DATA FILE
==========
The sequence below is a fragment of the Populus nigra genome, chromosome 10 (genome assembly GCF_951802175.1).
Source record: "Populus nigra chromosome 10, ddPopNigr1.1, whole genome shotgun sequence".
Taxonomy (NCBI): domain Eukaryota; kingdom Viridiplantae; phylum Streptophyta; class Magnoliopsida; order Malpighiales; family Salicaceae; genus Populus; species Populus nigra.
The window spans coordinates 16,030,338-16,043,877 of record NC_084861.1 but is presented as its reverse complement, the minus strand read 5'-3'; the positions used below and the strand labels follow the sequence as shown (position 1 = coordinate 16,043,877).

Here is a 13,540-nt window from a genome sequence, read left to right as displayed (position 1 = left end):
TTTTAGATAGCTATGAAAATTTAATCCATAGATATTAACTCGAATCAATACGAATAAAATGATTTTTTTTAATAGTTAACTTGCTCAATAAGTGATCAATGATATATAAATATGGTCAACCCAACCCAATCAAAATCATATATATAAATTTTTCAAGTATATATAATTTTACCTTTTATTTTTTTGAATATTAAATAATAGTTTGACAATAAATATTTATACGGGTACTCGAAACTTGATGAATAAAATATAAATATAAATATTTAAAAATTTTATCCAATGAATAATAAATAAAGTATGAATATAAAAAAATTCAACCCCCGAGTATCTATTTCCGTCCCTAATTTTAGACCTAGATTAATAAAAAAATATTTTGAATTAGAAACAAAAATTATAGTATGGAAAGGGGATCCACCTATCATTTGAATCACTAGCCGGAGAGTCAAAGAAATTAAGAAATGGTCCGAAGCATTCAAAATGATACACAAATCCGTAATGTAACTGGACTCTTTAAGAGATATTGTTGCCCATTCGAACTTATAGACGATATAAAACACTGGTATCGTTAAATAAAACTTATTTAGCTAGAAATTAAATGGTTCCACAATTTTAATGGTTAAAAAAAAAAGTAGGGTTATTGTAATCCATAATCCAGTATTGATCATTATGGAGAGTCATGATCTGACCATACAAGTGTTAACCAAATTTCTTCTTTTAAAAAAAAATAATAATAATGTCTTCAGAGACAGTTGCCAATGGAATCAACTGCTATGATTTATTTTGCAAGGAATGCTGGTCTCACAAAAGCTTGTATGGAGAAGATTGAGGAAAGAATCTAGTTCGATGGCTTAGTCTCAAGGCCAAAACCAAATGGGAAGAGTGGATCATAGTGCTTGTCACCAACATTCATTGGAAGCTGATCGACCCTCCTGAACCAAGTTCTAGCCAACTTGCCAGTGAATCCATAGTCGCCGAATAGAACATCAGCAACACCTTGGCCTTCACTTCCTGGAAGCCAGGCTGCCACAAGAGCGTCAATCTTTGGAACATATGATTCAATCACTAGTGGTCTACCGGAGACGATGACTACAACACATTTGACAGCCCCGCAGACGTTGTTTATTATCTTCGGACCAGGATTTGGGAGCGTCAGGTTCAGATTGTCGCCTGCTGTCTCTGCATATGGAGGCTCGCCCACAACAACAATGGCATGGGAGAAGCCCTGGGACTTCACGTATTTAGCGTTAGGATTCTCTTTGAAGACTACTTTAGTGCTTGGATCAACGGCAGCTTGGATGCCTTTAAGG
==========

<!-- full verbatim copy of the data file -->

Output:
The sequence below is a fragment of the Populus nigra genome, chromosome 10 (genome assembly GCF_951802175.1).
Source record: "Populus nigra chromosome 10, ddPopNigr1.1, whole genome shotgun sequence".
Taxonomy (NCBI): domain Eukaryota; kingdom Viridiplantae; phylum Streptophyta; class Magnoliopsida; order Malpighiales; family Salicaceae; genus Populus; species Populus nigra.
The window spans coordinates 16,030,338-16,043,877 of record NC_084861.1 but is presented as its reverse complement, the minus strand read 5'-3'; the positions used below and the strand labels follow the sequence as shown (position 1 = coordinate 16,043,877).

Here is a 13,540-nt window from a genome sequence, read left to right as displayed (position 1 = left end):
TTTTAGATAGCTATGAAAATTTAATCCATAGATATTAACTCGAATCAATACGAATAAAATGATTTTTTTTAATAGTTAACTTGCTCAATAAGTGATCAATGATATATAAATATGGTCAACCCAACCCAATCAAAATCATATATATAAATTTTTCAAGTATATATAATTTTACCTTTTATTTTTTTGAATATTAAATAATAGTTTGACAATAAATATTTATACGGGTACTCGAAACTTGATGAATAAAATATAAATATAAATATTTAAAAATTTTATCCAATGAATAATAAATAAAGTATGAATATAAAAAAATTCAACCCCCGAGTATCTATTTCCGTCCCTAATTTTAGACCTAGATTAATAAAAAAATATTTTGAATTAGAAACAAAAATTATAGTATGGAAAGGGGATCCACCTATCATTTGAATCACTAGCCGGAGAGTCAAAGAAATTAAGAAATGGTCCGAAGCATTCAAAATGATACACAAATCCGTAATGTAACTGGACTCTTTAAGAGATATTGTTGCCCATTCGAACTTATAGACGATATAAAACACTGGTATCGTTAAATAAAACTTATTTAGCTAGAAATTAAATGGTTCCACAATTTTAATGGTTAAAAAAAAAAGTAGGGTTATTGTAATCCATAATCCAGTATTGATCATTATGGAGAGTCATGATCTGACCATACAAGTGTTAACCAAATTTCTTCTTTTAAAAAAAAATAATAATAATGTCTTCAGAGACAGTTGCCAATGGAATCAACTGCTATGATTTATTTTGCAAGGAATGCTGGTCTCACAAAAGCTTGTATGGAGAAGATTGAGGAAAGAATCTAGTTCGATGGCTTAGTCTCAAGGCCAAAACCAAATGGGAAGAGTGGATCATAGTGCTTGTCACCAACATTCATTGGAAGCTGATCGACCCTCCTGAACCAAGTTCTAGCCAACTTGCCAGTGAATCCATAGTCGCCGAATAGAACATCAGCAACACCTTGGCCTTCACTTCCTGGAAGCCAGGCTGCCACAAGAGCGTCAATCTTTGGAACATATGATTCAATCACTAGTGGTCTACCGGAGACGATGACTACAACACATTTGACAGCCCCGCAGACGTTGTTTATTATCTTCGGACCAGGATTTGGGAGCGTCAGGTTCAGATTGTCGCCTGCTGTCTCTGCATATGGAGGCTCGCCCACAACAACAATGGCATGGGAGAAGCCCTGGGACTTCACGTATTTAGCGTTAGGATTCTCTTTGAAGACTACTTTAGTGCTTGGATCAACGGCAGCTTGGATGCCTTTAAGG